A: One of the stories I tell at the very center of the books is about James Joyce, the Irish novelist who was kind of in self-exile. He left Ireland because he found the social mores and the artistic horizons just too limiting for him. So, he went off to Trieste in the Austro-Hungarian empire, taught English there and worked on his early works and tried to raise a family on little money. But then the first World War starts and he’s compelled to leave there because he’s what was then a British citizen and was no longer wanted in that part of the world. So, he has to go off to Switzerland, a neutral country, where he finds a new sort of haven where he can do his work. So, he gets a passport, and the passport sort of tracks his movements during that period from the war to the early 1920s when he relocates again in Paris. That’s the same period that he was writing "Ulysses," his iconic novel. So, that little piece of paper now provides a record of his movements while he’s writing one of the great works of literature in the 20th century.
Q: So, you’re using these individual stories to show how passports shape narratives of some of these issues.
A: Exactly. That’s what I think makes it a good read and certainly made it a lot of fun to write. I’m writing stories about individuals, their particular desires, their wants, their needs, their fears, but those are always tangled up in stories with these larger historical concerns.
Q: When you talk in the book about government authority and the rise of the nation-state, what is the passport’s place in that structure?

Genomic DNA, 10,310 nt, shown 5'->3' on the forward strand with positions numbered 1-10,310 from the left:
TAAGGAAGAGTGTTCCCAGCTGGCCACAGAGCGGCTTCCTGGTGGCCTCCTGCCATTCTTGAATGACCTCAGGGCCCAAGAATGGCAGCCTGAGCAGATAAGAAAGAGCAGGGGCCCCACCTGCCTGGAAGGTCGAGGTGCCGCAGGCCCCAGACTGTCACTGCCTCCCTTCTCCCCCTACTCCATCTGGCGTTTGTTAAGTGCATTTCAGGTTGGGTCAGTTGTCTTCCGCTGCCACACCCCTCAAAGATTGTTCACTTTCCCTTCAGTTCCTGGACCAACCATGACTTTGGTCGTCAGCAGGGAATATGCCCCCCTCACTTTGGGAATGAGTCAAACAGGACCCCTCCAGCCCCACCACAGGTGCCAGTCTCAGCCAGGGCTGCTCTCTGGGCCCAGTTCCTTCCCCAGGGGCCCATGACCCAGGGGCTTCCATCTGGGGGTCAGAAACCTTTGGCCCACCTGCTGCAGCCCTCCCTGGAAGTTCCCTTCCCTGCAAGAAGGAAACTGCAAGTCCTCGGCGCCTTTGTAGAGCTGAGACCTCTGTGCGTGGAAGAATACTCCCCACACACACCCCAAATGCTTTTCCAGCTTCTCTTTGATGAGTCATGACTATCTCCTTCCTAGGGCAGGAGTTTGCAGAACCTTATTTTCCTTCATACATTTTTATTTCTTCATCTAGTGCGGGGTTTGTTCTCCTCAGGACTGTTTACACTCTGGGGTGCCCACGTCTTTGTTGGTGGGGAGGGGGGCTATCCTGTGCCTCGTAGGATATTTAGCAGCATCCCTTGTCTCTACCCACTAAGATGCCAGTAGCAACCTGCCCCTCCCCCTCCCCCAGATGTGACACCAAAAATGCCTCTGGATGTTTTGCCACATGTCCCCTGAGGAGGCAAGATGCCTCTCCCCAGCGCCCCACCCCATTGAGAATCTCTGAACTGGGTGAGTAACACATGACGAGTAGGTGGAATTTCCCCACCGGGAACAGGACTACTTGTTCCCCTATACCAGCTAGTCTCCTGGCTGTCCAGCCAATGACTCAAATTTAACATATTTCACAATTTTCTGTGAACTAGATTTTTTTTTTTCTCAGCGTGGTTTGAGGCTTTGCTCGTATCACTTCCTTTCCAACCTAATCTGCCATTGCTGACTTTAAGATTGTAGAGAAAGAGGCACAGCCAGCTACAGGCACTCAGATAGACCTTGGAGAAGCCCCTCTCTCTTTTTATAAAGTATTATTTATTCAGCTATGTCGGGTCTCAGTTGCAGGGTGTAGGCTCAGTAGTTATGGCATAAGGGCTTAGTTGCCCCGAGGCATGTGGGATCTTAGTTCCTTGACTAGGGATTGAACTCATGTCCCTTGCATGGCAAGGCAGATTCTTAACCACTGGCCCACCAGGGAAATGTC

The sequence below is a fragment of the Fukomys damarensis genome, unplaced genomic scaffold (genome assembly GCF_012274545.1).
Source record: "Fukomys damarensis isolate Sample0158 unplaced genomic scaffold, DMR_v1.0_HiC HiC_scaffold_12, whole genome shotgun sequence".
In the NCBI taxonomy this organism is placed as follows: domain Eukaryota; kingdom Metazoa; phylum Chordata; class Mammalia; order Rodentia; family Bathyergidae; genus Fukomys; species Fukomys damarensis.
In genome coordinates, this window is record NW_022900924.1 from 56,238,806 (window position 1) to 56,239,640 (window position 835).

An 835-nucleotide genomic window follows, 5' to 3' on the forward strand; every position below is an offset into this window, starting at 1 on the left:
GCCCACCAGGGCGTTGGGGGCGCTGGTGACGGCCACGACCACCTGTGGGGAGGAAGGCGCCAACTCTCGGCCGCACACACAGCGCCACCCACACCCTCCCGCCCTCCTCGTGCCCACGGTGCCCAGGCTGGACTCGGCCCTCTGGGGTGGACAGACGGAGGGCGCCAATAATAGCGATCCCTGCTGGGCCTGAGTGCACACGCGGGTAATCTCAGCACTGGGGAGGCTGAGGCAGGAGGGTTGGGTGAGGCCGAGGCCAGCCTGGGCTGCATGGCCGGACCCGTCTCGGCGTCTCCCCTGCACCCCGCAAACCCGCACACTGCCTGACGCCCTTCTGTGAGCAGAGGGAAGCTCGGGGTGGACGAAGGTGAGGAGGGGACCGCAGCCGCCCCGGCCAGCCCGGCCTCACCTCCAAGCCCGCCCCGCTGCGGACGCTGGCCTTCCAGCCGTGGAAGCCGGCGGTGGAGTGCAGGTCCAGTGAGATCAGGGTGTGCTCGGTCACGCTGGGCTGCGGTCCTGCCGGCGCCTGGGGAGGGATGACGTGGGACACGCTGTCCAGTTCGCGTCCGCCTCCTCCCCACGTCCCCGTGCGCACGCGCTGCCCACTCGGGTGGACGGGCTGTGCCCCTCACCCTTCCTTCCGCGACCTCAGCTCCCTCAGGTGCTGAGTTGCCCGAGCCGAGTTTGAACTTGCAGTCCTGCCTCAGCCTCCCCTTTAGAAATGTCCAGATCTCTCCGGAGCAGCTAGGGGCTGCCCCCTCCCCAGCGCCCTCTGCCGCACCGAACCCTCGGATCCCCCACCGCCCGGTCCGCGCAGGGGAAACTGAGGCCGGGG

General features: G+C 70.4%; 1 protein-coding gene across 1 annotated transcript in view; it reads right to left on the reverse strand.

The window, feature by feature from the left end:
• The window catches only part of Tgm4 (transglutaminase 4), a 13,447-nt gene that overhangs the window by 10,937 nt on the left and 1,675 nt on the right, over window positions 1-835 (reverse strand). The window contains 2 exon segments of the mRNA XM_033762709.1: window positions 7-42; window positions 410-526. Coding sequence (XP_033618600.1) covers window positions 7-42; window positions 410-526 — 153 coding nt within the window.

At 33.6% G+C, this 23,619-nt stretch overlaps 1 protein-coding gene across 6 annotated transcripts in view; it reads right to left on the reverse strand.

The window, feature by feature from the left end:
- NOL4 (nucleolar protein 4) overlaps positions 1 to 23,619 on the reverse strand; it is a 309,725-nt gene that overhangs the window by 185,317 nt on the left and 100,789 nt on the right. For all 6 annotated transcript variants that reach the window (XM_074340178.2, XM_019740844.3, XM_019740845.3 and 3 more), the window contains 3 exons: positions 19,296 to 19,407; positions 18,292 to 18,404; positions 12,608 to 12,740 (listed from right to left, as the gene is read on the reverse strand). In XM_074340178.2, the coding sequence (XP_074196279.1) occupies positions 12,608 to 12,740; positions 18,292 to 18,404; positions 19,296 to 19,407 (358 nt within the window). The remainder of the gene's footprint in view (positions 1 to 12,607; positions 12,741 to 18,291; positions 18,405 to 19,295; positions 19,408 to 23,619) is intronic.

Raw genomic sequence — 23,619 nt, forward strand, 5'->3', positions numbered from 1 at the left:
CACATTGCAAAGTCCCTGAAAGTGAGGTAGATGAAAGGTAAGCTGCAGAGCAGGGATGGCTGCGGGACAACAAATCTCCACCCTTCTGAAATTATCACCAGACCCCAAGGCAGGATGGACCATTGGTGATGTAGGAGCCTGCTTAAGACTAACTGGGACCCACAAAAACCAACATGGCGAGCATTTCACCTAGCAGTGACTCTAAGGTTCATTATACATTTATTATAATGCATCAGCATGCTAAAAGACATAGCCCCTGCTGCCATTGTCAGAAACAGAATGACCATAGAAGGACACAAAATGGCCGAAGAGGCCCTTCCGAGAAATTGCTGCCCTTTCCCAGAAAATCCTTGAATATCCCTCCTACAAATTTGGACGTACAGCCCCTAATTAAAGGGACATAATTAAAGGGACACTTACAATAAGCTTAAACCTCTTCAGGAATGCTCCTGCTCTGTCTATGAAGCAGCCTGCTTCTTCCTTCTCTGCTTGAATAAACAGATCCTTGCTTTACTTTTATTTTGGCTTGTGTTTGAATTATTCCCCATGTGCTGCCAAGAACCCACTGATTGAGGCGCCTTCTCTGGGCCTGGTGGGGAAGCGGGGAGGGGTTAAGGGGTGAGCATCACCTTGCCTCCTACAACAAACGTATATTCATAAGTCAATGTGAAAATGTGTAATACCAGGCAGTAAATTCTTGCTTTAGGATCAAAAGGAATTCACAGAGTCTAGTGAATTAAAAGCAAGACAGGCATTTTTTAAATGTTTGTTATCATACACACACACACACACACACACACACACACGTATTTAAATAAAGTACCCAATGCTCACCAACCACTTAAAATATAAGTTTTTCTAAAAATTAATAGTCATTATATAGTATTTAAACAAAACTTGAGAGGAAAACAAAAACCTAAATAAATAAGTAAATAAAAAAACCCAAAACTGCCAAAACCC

A: Well, passports were one of the forms for documenting citizenship. When nation-states became more clearly drawn in their borders, beginning in the late 18th century and increasingly through the 19th and up to the early 20th century and the first World War, keeping people in the right place was an important concern. You want to collect taxes, and there’s worries about sabotage, espionage and so forth. So, the passport was an important tool to track and register a population. It becomes one of a number of government methods to say, “OK, this person has a right to be here and they have a right to go there. That person doesn’t have a right to be here." This is mostly in the European context, so as the map of Europe evolves the passport plays an important role in regulating the populations across that map.
Q: I’m curious. After doing all the research for this book, do you look at your passport differently?
A: I do. If you look at the language of the U.S. passport and the kinds of demands that it makes of other governments, it basically says take good care of my citizen. Those kinds of demands or commands even are on clay tablets in ancient Greece. So, the language in the passport and the way it asserts the rights and privileges of the passport holder is rather remarkable because, after all, it’s just words, but they have a lot of power.